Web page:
WEST ALTON, Mo. – The TreeHouse Wildlife Center released a bald eagle Sunday in honor of St. Louis County Police Officer Blake Snyder who was shot and killed in the line of duty. His widow, Elizabeth, has been part of the event and helped with the release of the eagle.
The event took place at the Audubon Center at the Riverlands in West Alton where Elizabeth Snyder carried a 2–year-old bald eagle while waiting for the countdown led by Rachael Heaton, the director of operations for the Treehouse Wildlife Center in Dow, BND.com reported.
After the countdown, Snyder raised the unnamed eagle and released him. He spread his brown wings revealing a 6-foot wingspan and flew toward the Mississippi River.
Elizabeth Snyder was a former intern at the wildlife center in 2015. She was pleased with the gesture of the center to honor her late husband. “The symbolism of it is incredible,” she said. “It really symbolizes what Blake was and what he did for his community. Eagles really represent bravery, loyalty, honesty – everything this nation stands for. I believe Blake symbolized all that as well.”
The 33-year-old St. Louis County police officer Blake Snyder was responding to reports of a disturbance last Thursday in Green Park when he spotted the suspect heading from a house to his car. The suspect gunned him down “point blank” and he sustained a fatal wound. He had served four years with the St. Louis County Police Department.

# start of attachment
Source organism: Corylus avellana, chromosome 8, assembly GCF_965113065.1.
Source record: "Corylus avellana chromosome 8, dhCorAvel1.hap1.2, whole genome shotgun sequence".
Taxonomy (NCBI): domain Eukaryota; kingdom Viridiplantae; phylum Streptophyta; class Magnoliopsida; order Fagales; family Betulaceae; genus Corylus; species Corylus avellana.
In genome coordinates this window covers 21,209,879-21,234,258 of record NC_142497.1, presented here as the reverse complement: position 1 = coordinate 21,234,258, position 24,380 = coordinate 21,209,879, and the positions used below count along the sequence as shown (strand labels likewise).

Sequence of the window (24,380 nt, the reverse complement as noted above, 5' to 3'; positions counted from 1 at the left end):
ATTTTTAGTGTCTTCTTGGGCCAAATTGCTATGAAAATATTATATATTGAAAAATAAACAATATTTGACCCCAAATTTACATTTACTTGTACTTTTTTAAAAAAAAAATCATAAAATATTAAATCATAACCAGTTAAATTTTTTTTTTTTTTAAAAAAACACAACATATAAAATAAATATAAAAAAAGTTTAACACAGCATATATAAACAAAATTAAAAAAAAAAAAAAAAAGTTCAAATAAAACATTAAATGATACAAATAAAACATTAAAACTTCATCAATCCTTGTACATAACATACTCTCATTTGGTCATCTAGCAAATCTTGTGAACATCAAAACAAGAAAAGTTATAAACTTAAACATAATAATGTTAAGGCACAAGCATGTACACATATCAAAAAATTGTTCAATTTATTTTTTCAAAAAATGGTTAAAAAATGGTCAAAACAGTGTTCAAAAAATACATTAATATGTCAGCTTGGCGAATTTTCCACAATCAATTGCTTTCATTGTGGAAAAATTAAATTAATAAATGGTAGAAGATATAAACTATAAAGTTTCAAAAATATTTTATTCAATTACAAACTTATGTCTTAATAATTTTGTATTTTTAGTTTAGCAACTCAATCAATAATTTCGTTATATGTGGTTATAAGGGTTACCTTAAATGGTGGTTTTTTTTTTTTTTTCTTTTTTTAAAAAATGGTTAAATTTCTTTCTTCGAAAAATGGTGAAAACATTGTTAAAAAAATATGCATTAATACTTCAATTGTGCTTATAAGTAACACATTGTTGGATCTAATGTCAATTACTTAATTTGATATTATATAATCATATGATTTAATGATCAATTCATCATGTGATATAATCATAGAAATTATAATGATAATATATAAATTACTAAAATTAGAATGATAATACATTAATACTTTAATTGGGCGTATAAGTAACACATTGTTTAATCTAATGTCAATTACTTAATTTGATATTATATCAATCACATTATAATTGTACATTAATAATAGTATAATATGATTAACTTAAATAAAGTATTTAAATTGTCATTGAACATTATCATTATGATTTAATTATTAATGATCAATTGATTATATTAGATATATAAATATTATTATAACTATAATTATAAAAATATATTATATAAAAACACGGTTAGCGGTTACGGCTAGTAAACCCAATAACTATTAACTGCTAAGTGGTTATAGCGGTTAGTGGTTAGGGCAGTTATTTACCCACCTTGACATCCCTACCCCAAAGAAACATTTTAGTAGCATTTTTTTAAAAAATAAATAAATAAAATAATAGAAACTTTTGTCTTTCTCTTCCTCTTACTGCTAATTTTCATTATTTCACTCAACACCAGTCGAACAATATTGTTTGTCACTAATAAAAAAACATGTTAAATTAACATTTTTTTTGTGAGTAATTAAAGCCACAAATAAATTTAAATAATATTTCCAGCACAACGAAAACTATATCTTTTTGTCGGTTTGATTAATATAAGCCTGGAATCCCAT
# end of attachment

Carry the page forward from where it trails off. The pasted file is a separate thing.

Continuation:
Upon learning of what happened to Officer Snyder, Heaton said staff members of the wildlife center wanted to pay tribute to him. “We knew her real well and are familiar with the family. When we heard about what happened it was just tragic,” Heaton said. “We tried to think of something we could do, and we thought this was the best we could offer her (and) it’s the symbol of our nation.”
The wildlife center took care of the eagle for a few months after he was found in the Clarence Cannon National Wildlife Refuge in Missouri with feather damage and believed to be incapable of hunting at the time. He has recently regained his strength back. “He’s a strong flyer,” Heaton said.
Nancy Schwalb has a son that works for the Washington State Park Service. She joined several hundred people witnessing the release of the eagle. “(We’re) just supporting law enforcement, with my son being law enforcement,” she said. “We’ve got to start supporting law enforcement; there’s been too much tragedy both ways. They give their life to protect and serve.”